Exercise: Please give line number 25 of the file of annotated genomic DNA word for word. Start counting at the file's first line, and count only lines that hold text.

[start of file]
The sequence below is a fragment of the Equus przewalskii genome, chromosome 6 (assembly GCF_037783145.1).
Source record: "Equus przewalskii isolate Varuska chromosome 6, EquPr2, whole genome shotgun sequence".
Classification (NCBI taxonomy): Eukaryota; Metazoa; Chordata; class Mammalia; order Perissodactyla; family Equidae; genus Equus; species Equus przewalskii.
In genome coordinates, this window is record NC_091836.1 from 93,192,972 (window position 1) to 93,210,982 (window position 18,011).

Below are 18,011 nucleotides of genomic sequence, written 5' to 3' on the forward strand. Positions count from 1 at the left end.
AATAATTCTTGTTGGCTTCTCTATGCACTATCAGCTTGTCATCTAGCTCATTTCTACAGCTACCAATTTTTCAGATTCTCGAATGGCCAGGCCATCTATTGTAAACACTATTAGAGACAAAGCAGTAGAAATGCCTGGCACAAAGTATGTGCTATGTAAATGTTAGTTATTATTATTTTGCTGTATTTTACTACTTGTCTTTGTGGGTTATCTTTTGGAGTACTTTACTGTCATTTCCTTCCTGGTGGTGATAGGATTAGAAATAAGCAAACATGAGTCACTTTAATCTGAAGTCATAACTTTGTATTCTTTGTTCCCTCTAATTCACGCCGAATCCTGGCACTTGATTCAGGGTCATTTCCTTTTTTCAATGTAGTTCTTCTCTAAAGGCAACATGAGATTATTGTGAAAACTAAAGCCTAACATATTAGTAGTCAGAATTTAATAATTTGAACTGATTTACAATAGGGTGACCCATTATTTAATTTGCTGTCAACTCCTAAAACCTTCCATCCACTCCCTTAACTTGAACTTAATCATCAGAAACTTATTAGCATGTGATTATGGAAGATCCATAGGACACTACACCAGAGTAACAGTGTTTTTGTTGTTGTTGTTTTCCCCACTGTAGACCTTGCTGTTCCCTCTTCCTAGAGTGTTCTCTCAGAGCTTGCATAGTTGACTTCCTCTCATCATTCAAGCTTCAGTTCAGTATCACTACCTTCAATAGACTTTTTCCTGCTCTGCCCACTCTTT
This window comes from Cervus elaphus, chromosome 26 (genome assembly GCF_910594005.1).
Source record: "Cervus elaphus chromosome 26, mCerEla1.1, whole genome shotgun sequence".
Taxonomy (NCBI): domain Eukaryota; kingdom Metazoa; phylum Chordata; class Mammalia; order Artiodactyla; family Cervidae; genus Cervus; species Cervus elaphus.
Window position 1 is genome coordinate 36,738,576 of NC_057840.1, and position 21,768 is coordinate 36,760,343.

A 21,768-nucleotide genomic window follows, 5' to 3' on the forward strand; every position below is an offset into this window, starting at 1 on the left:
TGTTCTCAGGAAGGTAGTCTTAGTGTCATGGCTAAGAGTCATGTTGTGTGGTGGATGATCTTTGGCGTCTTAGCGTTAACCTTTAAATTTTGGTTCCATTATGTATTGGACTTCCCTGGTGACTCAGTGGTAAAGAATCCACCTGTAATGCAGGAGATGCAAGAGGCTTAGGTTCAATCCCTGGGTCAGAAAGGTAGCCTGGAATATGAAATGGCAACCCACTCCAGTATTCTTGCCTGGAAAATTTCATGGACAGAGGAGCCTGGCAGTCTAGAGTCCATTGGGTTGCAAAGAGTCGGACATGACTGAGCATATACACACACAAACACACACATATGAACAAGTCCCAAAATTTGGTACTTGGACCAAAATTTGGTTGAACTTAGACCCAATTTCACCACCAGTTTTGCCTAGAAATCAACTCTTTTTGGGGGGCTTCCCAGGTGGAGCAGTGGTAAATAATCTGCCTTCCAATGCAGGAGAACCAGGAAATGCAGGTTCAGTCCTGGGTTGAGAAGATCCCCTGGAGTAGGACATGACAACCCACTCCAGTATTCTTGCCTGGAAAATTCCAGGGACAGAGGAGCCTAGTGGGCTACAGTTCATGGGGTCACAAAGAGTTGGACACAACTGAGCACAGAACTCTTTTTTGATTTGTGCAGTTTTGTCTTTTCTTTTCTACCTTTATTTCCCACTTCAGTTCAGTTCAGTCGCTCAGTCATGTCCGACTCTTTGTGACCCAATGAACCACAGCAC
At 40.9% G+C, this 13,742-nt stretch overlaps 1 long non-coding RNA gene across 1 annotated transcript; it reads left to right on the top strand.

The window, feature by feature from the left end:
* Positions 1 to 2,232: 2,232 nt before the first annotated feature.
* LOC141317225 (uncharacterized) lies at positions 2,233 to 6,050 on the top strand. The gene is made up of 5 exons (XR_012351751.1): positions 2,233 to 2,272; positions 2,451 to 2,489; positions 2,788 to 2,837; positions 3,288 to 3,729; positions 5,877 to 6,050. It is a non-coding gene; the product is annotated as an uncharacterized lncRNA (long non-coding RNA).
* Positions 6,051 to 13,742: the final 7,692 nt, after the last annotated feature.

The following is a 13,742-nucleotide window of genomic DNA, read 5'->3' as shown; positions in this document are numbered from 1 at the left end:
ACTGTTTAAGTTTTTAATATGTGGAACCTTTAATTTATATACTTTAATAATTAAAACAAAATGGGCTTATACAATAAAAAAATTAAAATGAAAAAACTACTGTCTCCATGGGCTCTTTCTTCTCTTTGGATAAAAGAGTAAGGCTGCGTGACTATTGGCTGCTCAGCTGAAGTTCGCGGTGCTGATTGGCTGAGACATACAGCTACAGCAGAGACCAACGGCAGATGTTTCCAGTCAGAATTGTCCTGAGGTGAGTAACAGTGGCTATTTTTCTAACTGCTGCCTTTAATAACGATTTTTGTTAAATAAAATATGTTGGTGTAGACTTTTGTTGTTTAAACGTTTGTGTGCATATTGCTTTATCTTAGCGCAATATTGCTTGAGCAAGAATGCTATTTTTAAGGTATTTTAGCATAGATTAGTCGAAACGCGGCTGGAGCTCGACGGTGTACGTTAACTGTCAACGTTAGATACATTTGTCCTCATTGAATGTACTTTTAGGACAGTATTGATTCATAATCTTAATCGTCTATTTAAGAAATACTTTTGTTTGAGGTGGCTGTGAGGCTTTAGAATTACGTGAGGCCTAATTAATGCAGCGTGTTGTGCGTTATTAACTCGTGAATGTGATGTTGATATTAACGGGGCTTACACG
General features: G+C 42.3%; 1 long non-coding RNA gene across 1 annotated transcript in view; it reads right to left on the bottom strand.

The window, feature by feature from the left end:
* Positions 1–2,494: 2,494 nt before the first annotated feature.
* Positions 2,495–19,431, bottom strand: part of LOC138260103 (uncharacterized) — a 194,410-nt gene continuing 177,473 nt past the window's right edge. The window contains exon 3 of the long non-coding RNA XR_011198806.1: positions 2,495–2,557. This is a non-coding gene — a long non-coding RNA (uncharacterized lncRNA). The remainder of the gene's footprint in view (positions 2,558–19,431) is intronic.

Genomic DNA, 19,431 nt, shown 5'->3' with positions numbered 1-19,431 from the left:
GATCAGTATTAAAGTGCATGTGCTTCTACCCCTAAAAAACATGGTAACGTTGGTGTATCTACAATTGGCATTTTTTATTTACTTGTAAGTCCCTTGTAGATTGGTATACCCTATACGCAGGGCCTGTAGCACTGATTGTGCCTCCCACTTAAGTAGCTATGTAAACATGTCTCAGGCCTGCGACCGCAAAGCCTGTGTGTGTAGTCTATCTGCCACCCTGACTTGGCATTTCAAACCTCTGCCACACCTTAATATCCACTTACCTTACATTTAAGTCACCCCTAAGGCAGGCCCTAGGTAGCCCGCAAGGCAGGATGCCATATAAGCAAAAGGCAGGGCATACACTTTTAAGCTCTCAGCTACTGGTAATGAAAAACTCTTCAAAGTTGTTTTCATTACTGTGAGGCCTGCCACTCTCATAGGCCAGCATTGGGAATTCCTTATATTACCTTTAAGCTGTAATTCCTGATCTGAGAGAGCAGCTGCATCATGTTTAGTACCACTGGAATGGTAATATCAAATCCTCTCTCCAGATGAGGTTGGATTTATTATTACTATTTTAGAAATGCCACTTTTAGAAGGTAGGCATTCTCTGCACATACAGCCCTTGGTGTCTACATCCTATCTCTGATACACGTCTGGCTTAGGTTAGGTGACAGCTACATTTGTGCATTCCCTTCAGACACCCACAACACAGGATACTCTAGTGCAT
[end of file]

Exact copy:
GATCAGTATTAAAGTGCATGTGCTTCTACCCCTAAAAAACATGGTAACGTTGGTGTATCTACAATTGGCATTTTTTATTTACTTGTAAGTCCCTTGTAGATTGGTATACCCTATACGCAGGGCCTGTAGCACTGATTGTGCCTCCCACTTAAGTAGCTATGTAAACATGTCTCAGGCCTGCGACCGCAAAGCCTGTGTGTGTAGTCTATCTGCCACCCTGACTTGGCATTTCAAACCTCTGCCACACCTTAATATCCACTTACCTTACATTTAAGTCACCCCTAAGGCAGGCCCTAGGTAGCCCGCAAGGCAGGATGCCATATAAGCAAAAGGCAGGGCATACACTTTTAAGCTCTCAGCTACTGGTAATGAAAAACTCTTCAAAGTTGTTTTCATTACTGTGAGGCCTGCCACTCTCATAGGCCAGCATTGGGAATTCCTTATATTACCTTTAAGCTGTAATTCCTGATCTGAGAGAGCAGCTGCATCATGTTTAGTACCACTGGAATGGTAATATCAAATCCTCTCTCCAGATGAGGTTGGATTTATTATTACTATTTTAGAAATGCCACTTTTAGAAGGTAGGCATTCTCTGCACATACAGCCCTTGGTGTCTACATCCTATCTCTGATACACGTCTGGCTTAGGTTAGGTGACAGCTACATTTGTGCATTCCCTTCAGACACCCACAACACAGGATACTCTAGTGCAT